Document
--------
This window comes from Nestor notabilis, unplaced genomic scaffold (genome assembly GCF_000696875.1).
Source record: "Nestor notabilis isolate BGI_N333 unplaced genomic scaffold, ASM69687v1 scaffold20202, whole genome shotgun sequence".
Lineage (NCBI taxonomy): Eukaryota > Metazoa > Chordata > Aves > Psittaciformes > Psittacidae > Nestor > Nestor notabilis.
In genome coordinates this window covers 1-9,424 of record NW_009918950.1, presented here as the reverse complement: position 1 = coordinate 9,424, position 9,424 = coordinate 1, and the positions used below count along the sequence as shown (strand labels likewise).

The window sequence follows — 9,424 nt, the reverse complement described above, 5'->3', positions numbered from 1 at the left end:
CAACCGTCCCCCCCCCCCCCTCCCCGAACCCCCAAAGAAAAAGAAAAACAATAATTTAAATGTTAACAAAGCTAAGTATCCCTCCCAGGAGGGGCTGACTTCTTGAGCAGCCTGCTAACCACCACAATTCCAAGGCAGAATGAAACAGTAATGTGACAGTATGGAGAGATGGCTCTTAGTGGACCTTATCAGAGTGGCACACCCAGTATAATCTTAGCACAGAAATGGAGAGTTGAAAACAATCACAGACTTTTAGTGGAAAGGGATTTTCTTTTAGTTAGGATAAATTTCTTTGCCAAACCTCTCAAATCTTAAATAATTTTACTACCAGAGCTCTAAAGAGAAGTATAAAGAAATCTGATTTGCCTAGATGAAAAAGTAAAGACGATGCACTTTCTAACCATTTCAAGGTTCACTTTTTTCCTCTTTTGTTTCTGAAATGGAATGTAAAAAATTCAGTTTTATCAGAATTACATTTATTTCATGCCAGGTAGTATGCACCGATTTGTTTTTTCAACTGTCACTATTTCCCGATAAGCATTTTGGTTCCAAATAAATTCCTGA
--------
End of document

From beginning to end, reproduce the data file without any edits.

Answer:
This window comes from Nestor notabilis, unplaced genomic scaffold (genome assembly GCF_000696875.1).
Source record: "Nestor notabilis isolate BGI_N333 unplaced genomic scaffold, ASM69687v1 scaffold20202, whole genome shotgun sequence".
Lineage (NCBI taxonomy): Eukaryota > Metazoa > Chordata > Aves > Psittaciformes > Psittacidae > Nestor > Nestor notabilis.
In genome coordinates this window covers 1-9,424 of record NW_009918950.1, presented here as the reverse complement: position 1 = coordinate 9,424, position 9,424 = coordinate 1, and the positions used below count along the sequence as shown (strand labels likewise).

The window sequence follows — 9,424 nt, the reverse complement described above, 5'->3', positions numbered from 1 at the left end:
CAACCGTCCCCCCCCCCCCCTCCCCGAACCCCCAAAGAAAAAGAAAAACAATAATTTAAATGTTAACAAAGCTAAGTATCCCTCCCAGGAGGGGCTGACTTCTTGAGCAGCCTGCTAACCACCACAATTCCAAGGCAGAATGAAACAGTAATGTGACAGTATGGAGAGATGGCTCTTAGTGGACCTTATCAGAGTGGCACACCCAGTATAATCTTAGCACAGAAATGGAGAGTTGAAAACAATCACAGACTTTTAGTGGAAAGGGATTTTCTTTTAGTTAGGATAAATTTCTTTGCCAAACCTCTCAAATCTTAAATAATTTTACTACCAGAGCTCTAAAGAGAAGTATAAAGAAATCTGATTTGCCTAGATGAAAAAGTAAAGACGATGCACTTTCTAACCATTTCAAGGTTCACTTTTTTCCTCTTTTGTTTCTGAAATGGAATGTAAAAAATTCAGTTTTATCAGAATTACATTTATTTCATGCCAGGTAGTATGCACCGATTTGTTTTTTCAACTGTCACTATTTCCCGATAAGCATTTTGGTTCCAAATAAATTCCTGA